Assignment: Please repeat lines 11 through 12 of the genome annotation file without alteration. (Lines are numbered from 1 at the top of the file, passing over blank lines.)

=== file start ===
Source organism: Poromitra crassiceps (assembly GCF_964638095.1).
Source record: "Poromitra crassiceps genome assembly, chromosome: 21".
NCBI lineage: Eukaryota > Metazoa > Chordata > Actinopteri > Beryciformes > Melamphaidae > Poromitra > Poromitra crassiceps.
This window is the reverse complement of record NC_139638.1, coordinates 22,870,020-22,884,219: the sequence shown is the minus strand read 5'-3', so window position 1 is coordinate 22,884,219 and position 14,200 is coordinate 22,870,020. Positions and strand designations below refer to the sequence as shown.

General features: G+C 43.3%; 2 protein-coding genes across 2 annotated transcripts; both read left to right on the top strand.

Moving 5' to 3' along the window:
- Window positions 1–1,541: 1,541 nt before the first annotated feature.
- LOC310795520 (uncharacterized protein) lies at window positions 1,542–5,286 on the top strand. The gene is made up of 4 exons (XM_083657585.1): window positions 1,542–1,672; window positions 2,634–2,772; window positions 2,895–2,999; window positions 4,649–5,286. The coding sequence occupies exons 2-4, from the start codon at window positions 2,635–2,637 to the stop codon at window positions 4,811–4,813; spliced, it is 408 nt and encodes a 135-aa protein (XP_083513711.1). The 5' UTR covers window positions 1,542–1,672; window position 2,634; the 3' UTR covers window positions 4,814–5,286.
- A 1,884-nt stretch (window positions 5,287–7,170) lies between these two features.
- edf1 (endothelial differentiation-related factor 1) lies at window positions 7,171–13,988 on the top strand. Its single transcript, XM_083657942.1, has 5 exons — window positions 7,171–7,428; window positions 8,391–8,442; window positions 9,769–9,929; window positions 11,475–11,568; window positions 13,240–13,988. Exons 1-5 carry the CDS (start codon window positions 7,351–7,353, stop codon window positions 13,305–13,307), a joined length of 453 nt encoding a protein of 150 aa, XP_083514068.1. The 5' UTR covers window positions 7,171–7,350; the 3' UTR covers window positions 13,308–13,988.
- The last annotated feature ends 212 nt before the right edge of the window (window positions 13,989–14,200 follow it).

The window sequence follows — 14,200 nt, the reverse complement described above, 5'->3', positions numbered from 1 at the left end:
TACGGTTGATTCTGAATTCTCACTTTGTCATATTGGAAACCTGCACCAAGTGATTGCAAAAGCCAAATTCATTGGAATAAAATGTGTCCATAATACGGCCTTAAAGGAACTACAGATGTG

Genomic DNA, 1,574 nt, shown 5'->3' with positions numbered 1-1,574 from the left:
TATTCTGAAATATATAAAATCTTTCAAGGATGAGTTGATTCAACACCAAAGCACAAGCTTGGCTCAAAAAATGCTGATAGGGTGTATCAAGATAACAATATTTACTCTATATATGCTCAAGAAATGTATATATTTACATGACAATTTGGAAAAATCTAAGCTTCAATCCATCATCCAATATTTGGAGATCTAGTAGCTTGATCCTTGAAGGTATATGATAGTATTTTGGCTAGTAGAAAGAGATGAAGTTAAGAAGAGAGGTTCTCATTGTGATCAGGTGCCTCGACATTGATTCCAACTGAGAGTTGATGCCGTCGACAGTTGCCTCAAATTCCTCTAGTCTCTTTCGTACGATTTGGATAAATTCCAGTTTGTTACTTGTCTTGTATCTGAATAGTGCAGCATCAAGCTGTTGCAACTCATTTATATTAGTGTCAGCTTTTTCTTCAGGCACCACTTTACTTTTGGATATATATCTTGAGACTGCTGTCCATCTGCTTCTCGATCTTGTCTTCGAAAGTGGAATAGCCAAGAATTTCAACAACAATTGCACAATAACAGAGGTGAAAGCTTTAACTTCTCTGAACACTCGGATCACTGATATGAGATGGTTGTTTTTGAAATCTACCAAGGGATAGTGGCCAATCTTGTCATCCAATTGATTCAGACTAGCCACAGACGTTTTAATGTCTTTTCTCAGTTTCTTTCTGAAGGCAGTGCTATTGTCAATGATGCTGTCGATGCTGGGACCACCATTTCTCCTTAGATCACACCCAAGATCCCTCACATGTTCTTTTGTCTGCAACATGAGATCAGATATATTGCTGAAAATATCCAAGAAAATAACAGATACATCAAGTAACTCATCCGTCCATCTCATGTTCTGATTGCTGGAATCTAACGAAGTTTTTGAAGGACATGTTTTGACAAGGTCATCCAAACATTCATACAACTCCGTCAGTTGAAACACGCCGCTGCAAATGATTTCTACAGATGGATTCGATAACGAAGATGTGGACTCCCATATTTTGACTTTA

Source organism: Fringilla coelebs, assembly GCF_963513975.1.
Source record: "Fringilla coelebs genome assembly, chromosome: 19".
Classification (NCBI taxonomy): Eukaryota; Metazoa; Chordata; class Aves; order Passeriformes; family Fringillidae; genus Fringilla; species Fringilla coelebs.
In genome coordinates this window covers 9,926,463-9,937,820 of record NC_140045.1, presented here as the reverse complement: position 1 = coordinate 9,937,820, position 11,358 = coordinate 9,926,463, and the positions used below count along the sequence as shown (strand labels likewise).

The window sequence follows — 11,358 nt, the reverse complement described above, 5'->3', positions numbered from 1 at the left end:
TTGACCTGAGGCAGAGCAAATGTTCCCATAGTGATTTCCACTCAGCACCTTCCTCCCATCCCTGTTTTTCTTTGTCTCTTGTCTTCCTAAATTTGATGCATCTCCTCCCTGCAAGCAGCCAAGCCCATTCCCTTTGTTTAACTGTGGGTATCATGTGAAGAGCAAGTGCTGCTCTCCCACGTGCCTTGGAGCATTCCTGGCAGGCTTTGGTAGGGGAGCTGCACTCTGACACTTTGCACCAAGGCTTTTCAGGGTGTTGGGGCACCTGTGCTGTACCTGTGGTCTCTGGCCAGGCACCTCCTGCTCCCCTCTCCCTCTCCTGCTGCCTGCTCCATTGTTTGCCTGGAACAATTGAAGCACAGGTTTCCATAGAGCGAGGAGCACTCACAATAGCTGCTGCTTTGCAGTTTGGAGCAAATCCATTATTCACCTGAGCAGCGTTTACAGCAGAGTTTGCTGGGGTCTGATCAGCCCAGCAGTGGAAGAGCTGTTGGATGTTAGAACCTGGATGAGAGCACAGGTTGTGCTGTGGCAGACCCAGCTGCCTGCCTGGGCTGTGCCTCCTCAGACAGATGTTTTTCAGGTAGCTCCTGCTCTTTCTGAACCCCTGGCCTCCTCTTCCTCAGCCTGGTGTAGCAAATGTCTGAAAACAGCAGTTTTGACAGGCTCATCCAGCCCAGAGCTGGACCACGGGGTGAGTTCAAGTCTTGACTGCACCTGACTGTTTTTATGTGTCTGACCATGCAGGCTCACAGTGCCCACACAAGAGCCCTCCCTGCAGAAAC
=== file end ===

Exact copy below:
- The last annotated feature ends 212 nt before the right edge of the window (window positions 13,989–14,200 follow it).

The window sequence follows — 14,200 nt, the reverse complement described above, 5'->3', positions numbered from 1 at the left end: